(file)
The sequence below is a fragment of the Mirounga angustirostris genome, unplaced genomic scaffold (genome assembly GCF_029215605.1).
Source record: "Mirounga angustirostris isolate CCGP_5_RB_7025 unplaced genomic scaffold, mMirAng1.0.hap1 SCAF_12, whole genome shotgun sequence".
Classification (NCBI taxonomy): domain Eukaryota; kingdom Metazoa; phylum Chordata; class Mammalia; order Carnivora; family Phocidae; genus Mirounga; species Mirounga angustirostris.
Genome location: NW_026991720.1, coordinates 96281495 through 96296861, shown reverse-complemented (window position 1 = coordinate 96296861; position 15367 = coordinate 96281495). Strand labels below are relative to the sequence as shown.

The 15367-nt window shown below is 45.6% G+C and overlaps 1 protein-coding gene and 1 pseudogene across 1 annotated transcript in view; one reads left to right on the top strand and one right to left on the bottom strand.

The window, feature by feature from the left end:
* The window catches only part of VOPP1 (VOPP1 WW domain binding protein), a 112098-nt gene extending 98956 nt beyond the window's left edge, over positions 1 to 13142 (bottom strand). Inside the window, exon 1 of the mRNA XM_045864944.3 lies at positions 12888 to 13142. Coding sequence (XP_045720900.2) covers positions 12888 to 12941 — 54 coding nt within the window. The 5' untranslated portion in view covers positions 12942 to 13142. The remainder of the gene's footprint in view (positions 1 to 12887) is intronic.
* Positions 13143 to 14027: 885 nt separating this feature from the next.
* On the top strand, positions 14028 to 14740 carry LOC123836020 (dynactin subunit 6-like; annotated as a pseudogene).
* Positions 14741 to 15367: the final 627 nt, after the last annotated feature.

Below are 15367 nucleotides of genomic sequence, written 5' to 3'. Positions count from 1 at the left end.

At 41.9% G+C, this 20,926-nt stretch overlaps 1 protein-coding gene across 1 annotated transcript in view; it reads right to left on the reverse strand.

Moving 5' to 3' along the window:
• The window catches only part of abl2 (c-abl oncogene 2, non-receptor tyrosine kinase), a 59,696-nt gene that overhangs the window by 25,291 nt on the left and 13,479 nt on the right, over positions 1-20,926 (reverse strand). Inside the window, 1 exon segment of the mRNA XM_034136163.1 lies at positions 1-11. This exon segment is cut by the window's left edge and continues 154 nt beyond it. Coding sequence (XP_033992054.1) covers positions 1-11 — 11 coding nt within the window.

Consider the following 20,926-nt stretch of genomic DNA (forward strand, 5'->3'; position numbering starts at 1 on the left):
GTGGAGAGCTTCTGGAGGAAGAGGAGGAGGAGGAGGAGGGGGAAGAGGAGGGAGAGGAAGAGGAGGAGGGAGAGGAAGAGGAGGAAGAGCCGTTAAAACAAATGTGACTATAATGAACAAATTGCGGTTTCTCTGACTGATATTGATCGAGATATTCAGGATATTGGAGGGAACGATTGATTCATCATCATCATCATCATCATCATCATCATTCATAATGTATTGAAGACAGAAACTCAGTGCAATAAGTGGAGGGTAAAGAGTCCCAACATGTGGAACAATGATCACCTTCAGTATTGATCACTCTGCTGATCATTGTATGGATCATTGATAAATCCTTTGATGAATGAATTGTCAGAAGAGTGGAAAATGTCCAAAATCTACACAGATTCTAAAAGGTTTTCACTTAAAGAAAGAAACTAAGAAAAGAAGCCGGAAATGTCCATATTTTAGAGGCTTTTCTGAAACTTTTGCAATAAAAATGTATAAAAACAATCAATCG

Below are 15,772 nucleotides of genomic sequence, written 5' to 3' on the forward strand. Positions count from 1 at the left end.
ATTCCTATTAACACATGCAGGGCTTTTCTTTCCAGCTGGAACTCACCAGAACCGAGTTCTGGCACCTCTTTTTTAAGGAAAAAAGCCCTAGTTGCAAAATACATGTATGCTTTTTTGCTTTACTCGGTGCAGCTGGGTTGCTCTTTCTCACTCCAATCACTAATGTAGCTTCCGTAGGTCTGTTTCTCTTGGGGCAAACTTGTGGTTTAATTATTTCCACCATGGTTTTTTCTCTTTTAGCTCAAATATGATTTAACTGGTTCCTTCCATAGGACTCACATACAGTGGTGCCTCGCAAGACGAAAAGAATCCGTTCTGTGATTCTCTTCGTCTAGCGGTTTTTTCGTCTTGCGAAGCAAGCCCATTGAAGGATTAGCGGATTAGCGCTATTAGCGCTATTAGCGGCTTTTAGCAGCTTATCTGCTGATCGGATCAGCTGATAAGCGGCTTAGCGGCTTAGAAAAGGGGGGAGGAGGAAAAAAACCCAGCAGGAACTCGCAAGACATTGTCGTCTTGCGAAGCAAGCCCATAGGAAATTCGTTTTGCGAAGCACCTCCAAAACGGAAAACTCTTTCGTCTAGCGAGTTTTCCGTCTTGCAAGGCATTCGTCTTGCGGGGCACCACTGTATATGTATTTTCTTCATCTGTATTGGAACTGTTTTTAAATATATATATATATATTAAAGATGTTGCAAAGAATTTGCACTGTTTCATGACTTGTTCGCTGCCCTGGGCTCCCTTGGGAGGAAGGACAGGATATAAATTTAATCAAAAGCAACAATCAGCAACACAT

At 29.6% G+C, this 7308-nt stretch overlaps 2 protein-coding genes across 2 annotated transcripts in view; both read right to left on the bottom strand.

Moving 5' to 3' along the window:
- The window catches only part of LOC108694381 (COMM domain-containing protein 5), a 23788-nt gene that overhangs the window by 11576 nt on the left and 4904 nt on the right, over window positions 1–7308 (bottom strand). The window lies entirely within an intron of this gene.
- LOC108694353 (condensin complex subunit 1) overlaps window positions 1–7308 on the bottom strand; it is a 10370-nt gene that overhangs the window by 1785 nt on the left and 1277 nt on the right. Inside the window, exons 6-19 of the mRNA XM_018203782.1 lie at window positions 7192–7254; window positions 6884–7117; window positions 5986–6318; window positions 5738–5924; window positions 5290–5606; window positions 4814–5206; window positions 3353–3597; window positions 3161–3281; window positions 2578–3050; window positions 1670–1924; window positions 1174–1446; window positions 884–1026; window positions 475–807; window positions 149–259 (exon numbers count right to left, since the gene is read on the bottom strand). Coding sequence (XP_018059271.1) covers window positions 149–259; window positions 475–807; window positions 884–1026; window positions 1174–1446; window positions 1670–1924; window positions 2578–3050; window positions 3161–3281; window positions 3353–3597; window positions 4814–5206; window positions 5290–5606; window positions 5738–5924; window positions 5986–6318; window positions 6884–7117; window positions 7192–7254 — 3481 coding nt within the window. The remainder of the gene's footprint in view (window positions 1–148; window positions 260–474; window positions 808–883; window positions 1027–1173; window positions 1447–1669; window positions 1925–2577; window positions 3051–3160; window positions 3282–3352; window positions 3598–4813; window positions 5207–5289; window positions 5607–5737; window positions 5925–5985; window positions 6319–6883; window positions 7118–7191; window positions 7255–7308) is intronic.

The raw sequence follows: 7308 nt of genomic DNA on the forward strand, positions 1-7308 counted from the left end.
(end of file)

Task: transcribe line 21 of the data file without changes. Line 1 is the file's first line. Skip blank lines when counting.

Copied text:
- The window catches only part of LOC108694381 (COMM domain-containing protein 5), a 23788-nt gene that overhangs the window by 11576 nt on the left and 4904 nt on the right, over window positions 1–7308 (bottom strand). The window lies entirely within an intron of this gene.